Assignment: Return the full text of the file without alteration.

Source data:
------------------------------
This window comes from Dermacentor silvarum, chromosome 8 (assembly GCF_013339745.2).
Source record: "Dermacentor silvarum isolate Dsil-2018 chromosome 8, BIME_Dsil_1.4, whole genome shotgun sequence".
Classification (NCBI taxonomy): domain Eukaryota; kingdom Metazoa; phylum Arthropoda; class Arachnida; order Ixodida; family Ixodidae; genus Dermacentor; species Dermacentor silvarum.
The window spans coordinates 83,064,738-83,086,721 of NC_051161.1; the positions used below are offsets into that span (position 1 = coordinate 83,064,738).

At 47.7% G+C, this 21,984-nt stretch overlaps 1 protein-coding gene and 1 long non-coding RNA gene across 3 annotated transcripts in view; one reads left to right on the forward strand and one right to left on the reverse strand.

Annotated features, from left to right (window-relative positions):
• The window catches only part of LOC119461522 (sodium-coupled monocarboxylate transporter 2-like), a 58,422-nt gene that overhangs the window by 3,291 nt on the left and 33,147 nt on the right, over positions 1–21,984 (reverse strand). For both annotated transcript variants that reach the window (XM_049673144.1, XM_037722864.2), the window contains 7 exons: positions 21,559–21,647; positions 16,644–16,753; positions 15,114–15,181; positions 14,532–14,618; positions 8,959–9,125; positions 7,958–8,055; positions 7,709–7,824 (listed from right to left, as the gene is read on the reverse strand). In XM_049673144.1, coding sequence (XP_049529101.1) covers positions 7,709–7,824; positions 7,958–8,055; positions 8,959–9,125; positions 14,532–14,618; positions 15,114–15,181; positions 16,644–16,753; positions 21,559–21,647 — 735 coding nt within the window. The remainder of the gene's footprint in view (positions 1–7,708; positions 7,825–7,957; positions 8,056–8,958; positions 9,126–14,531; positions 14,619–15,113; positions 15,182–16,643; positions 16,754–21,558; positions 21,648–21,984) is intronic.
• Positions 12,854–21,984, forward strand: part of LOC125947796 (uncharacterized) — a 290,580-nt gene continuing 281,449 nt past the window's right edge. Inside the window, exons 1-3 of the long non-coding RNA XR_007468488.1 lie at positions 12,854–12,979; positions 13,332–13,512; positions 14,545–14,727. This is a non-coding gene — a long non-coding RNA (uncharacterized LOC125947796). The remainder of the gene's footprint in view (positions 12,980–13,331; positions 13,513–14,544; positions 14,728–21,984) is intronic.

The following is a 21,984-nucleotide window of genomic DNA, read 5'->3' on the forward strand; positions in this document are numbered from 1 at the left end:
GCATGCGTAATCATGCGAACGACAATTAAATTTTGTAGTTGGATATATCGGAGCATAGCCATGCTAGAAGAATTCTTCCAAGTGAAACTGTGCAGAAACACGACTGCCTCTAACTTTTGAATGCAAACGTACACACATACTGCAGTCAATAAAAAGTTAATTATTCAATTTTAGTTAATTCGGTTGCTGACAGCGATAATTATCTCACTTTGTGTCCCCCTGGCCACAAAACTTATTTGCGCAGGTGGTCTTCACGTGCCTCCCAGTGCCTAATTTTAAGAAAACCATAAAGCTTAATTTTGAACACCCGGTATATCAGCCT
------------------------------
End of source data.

This window comes from Dermacentor silvarum, chromosome 8 (assembly GCF_013339745.2).
Source record: "Dermacentor silvarum isolate Dsil-2018 chromosome 8, BIME_Dsil_1.4, whole genome shotgun sequence".
Classification (NCBI taxonomy): domain Eukaryota; kingdom Metazoa; phylum Arthropoda; class Arachnida; order Ixodida; family Ixodidae; genus Dermacentor; species Dermacentor silvarum.
The window spans coordinates 83,064,738-83,086,721 of NC_051161.1; the positions used below are offsets into that span (position 1 = coordinate 83,064,738).

At 47.7% G+C, this 21,984-nt stretch overlaps 1 protein-coding gene and 1 long non-coding RNA gene across 3 annotated transcripts in view; one reads left to right on the forward strand and one right to left on the reverse strand.

Annotated features, from left to right (window-relative positions):
• The window catches only part of LOC119461522 (sodium-coupled monocarboxylate transporter 2-like), a 58,422-nt gene that overhangs the window by 3,291 nt on the left and 33,147 nt on the right, over positions 1–21,984 (reverse strand). For both annotated transcript variants that reach the window (XM_049673144.1, XM_037722864.2), the window contains 7 exons: positions 21,559–21,647; positions 16,644–16,753; positions 15,114–15,181; positions 14,532–14,618; positions 8,959–9,125; positions 7,958–8,055; positions 7,709–7,824 (listed from right to left, as the gene is read on the reverse strand). In XM_049673144.1, coding sequence (XP_049529101.1) covers positions 7,709–7,824; positions 7,958–8,055; positions 8,959–9,125; positions 14,532–14,618; positions 15,114–15,181; positions 16,644–16,753; positions 21,559–21,647 — 735 coding nt within the window. The remainder of the gene's footprint in view (positions 1–7,708; positions 7,825–7,957; positions 8,056–8,958; positions 9,126–14,531; positions 14,619–15,113; positions 15,182–16,643; positions 16,754–21,558; positions 21,648–21,984) is intronic.
• Positions 12,854–21,984, forward strand: part of LOC125947796 (uncharacterized) — a 290,580-nt gene continuing 281,449 nt past the window's right edge. Inside the window, exons 1-3 of the long non-coding RNA XR_007468488.1 lie at positions 12,854–12,979; positions 13,332–13,512; positions 14,545–14,727. This is a non-coding gene — a long non-coding RNA (uncharacterized LOC125947796). The remainder of the gene's footprint in view (positions 12,980–13,331; positions 13,513–14,544; positions 14,728–21,984) is intronic.

The following is a 21,984-nucleotide window of genomic DNA, read 5'->3' on the forward strand; positions in this document are numbered from 1 at the left end:
GCATGCGTAATCATGCGAACGACAATTAAATTTTGTAGTTGGATATATCGGAGCATAGCCATGCTAGAAGAATTCTTCCAAGTGAAACTGTGCAGAAACACGACTGCCTCTAACTTTTGAATGCAAACGTACACACATACTGCAGTCAATAAAAAGTTAATTATTCAATTTTAGTTAATTCGGTTGCTGACAGCGATAATTATCTCACTTTGTGTCCCCCTGGCCACAAAACTTATTTGCGCAGGTGGTCTTCACGTGCCTCCCAGTGCCTAATTTTAAGAAAACCATAAAGCTTAATTTTGAACACCCGGTATATCAGCCT